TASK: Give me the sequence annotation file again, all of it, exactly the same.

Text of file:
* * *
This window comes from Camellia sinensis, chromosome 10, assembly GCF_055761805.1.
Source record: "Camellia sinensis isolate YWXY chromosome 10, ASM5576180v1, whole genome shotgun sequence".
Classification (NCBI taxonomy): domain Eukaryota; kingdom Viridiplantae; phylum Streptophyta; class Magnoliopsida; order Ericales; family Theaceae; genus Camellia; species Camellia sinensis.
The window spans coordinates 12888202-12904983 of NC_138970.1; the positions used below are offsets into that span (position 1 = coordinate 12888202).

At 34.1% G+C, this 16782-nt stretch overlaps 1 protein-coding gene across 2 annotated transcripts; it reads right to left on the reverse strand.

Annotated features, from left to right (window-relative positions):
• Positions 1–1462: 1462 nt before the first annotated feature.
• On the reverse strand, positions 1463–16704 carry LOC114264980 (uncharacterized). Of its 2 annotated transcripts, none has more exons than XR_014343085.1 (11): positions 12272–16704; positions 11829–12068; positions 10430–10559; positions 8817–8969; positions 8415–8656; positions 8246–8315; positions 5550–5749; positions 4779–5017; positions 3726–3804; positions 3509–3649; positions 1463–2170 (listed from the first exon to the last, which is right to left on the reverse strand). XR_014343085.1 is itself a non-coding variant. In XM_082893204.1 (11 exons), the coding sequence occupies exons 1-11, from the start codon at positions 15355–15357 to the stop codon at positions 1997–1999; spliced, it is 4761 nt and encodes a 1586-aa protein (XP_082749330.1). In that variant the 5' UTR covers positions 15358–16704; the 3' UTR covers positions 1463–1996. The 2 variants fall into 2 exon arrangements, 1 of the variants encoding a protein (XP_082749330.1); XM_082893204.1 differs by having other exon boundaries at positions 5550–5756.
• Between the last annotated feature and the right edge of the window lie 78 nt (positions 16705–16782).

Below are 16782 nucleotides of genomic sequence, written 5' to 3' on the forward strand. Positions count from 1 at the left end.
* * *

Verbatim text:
This window comes from Camellia sinensis, chromosome 10, assembly GCF_055761805.1.
Source record: "Camellia sinensis isolate YWXY chromosome 10, ASM5576180v1, whole genome shotgun sequence".
Classification (NCBI taxonomy): domain Eukaryota; kingdom Viridiplantae; phylum Streptophyta; class Magnoliopsida; order Ericales; family Theaceae; genus Camellia; species Camellia sinensis.
The window spans coordinates 12888202-12904983 of NC_138970.1; the positions used below are offsets into that span (position 1 = coordinate 12888202).

At 34.1% G+C, this 16782-nt stretch overlaps 1 protein-coding gene across 2 annotated transcripts; it reads right to left on the reverse strand.

Annotated features, from left to right (window-relative positions):
• Positions 1–1462: 1462 nt before the first annotated feature.
• On the reverse strand, positions 1463–16704 carry LOC114264980 (uncharacterized). Of its 2 annotated transcripts, none has more exons than XR_014343085.1 (11): positions 12272–16704; positions 11829–12068; positions 10430–10559; positions 8817–8969; positions 8415–8656; positions 8246–8315; positions 5550–5749; positions 4779–5017; positions 3726–3804; positions 3509–3649; positions 1463–2170 (listed from the first exon to the last, which is right to left on the reverse strand). XR_014343085.1 is itself a non-coding variant. In XM_082893204.1 (11 exons), the coding sequence occupies exons 1-11, from the start codon at positions 15355–15357 to the stop codon at positions 1997–1999; spliced, it is 4761 nt and encodes a 1586-aa protein (XP_082749330.1). In that variant the 5' UTR covers positions 15358–16704; the 3' UTR covers positions 1463–1996. The 2 variants fall into 2 exon arrangements, 1 of the variants encoding a protein (XP_082749330.1); XM_082893204.1 differs by having other exon boundaries at positions 5550–5756.
• Between the last annotated feature and the right edge of the window lie 78 nt (positions 16705–16782).

Below are 16782 nucleotides of genomic sequence, written 5' to 3' on the forward strand. Positions count from 1 at the left end.